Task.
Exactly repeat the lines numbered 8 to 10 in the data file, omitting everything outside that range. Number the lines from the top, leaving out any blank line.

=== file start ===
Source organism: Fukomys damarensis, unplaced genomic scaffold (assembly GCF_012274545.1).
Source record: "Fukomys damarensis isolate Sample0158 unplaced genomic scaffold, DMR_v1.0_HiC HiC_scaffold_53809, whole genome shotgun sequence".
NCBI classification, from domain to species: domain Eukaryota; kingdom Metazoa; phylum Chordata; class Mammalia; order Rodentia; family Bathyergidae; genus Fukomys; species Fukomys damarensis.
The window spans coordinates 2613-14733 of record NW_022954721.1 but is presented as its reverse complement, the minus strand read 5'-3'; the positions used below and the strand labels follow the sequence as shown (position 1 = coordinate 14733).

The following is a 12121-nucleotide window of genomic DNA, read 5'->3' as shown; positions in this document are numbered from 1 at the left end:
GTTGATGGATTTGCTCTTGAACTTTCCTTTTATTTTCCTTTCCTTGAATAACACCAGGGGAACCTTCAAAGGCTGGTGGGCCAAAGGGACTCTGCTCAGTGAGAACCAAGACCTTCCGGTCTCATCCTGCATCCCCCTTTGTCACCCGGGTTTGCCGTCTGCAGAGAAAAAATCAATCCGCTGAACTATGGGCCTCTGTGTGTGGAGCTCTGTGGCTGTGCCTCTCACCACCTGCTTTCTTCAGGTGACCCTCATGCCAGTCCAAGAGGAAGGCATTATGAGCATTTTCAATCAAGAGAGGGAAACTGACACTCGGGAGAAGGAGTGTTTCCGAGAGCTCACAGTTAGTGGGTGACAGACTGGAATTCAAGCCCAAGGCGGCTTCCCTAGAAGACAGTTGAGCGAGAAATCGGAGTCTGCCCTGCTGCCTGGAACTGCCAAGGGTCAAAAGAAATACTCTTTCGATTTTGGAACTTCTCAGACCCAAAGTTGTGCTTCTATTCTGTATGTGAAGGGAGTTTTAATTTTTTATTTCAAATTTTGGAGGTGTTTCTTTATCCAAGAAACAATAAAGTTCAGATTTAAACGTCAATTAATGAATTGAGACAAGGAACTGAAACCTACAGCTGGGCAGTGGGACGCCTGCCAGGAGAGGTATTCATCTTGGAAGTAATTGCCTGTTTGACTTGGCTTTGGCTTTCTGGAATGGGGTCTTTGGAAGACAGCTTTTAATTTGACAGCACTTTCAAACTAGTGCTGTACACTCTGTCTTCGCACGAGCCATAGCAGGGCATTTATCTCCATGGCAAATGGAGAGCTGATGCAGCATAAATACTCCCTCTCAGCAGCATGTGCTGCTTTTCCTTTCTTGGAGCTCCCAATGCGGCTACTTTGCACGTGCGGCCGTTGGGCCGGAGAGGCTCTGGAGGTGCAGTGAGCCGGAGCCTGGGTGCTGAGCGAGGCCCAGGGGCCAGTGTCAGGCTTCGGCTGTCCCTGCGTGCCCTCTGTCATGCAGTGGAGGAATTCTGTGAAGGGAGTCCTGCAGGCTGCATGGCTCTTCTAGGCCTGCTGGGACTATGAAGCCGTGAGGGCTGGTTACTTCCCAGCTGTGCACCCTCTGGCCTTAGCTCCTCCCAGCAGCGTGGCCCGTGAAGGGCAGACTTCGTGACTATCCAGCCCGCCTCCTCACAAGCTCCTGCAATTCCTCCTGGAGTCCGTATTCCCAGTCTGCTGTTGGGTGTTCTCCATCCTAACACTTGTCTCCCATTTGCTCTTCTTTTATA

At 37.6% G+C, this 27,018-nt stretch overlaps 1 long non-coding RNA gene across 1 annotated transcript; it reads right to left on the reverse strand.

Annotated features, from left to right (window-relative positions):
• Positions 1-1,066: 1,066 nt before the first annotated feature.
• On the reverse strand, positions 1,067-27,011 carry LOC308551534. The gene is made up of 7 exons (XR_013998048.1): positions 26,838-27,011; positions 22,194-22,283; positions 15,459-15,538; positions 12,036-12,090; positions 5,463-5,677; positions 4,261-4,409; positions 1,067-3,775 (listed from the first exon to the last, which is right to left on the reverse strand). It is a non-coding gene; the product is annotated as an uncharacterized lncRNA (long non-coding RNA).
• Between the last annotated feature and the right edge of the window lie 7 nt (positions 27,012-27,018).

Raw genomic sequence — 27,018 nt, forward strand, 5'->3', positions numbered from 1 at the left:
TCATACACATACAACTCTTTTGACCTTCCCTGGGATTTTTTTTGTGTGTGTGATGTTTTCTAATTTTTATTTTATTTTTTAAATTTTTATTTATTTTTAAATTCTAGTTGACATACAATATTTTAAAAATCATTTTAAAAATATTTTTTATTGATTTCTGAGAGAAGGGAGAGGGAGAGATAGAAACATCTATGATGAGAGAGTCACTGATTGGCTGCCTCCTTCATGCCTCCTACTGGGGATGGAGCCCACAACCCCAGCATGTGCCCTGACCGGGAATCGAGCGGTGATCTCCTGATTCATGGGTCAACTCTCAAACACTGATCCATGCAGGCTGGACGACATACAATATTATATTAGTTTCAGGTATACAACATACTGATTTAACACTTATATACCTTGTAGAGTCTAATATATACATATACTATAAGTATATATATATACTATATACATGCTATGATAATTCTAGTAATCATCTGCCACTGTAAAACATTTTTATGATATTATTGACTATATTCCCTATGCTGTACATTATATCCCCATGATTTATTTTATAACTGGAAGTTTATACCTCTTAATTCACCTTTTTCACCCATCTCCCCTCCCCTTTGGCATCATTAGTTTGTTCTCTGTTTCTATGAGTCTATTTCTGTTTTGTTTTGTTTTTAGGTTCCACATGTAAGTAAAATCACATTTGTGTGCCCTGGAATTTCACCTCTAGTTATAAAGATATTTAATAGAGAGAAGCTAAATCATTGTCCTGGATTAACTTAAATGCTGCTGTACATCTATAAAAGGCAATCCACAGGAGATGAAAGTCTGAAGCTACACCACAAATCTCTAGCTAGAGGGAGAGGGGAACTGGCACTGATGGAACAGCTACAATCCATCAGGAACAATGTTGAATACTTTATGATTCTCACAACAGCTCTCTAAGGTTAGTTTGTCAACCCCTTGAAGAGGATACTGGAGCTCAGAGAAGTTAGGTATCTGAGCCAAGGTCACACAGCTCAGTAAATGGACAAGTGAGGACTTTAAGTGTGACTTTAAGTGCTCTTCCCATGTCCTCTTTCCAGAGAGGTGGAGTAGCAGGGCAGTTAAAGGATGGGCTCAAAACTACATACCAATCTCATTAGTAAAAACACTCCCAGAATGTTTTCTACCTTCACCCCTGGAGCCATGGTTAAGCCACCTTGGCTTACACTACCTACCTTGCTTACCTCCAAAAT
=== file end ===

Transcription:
Annotated features, from left to right (window-relative positions):
• Positions 1-1,066: 1,066 nt before the first annotated feature.
• On the reverse strand, positions 1,067-27,011 carry LOC308551534. The gene is made up of 7 exons (XR_013998048.1): positions 26,838-27,011; positions 22,194-22,283; positions 15,459-15,538; positions 12,036-12,090; positions 5,463-5,677; positions 4,261-4,409; positions 1,067-3,775 (listed from the first exon to the last, which is right to left on the reverse strand). It is a non-coding gene; the product is annotated as an uncharacterized lncRNA (long non-coding RNA).